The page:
Clarissa seems more concerned with her research than the well-being of her partner, Joe.  She does not take Joe’s concerns to heart, and in fact, begins to get him to doubt himself.  Her self involvement and failure to acknowledge the threat just beyond their door ends up jeopardizing them both.

Possibly suffering from de Clerambault Syndrome, Jed Parry has fixated on Joe Rose after he interprets a millisecond’s glance as a signal of enduring love.  Starting with phone messages and then with planting himself outside of Joe’s residence, Jed eventually turns violent as his condition consumes his life.

Mr. McEwan certainly is a gifted writer and while I expected a less than tidied up ending, that is what was, sadly, delivered.  I’d like to ask him where life would have taken him had he not become an author and wonder if he regrets not pursuing a career in the sciences.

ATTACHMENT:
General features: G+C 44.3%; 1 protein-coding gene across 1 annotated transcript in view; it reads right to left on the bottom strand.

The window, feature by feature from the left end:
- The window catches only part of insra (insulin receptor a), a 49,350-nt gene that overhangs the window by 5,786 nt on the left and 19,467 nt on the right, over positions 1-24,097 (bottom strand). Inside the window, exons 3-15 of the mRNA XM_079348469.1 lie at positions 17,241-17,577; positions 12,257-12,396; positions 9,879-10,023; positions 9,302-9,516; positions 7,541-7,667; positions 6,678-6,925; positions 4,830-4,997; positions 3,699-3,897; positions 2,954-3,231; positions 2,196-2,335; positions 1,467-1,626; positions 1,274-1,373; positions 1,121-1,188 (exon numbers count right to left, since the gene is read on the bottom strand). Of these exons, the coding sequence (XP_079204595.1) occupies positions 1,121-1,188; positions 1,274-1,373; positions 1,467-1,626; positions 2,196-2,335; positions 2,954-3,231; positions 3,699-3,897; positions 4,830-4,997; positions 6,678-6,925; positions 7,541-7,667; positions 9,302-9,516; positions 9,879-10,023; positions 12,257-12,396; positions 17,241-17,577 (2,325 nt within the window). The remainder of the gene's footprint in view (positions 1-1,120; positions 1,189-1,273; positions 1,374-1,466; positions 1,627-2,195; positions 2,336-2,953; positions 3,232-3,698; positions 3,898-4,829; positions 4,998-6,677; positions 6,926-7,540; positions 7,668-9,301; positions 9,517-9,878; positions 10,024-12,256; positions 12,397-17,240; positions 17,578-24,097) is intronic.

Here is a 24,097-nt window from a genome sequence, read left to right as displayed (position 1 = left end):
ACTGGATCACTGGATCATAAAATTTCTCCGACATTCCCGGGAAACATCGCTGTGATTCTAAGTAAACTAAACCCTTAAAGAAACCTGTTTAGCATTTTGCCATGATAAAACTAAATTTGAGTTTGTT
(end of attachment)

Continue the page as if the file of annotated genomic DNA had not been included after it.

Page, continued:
My rating for Enduring Love is a 7 out of 10.

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Next up, Kiran Desai’s The Inheritance of LossThe Inheritance of Loss

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Great Expectations by Charles Dickens

GreatExpectationsExpectations are a tricky thing.  We can’t but help to envision an intricate outcome before we’ve taken a single step, yet are somehow surprised when our expectations are worlds apart from their eventual end game.

Dickens, once again, delivers a remarkable tale with powerful insight into the true essence of man; the thoughts never spoken, the shame believed hidden to the world, and the feelings of inadequacy haunting everyday thoughts.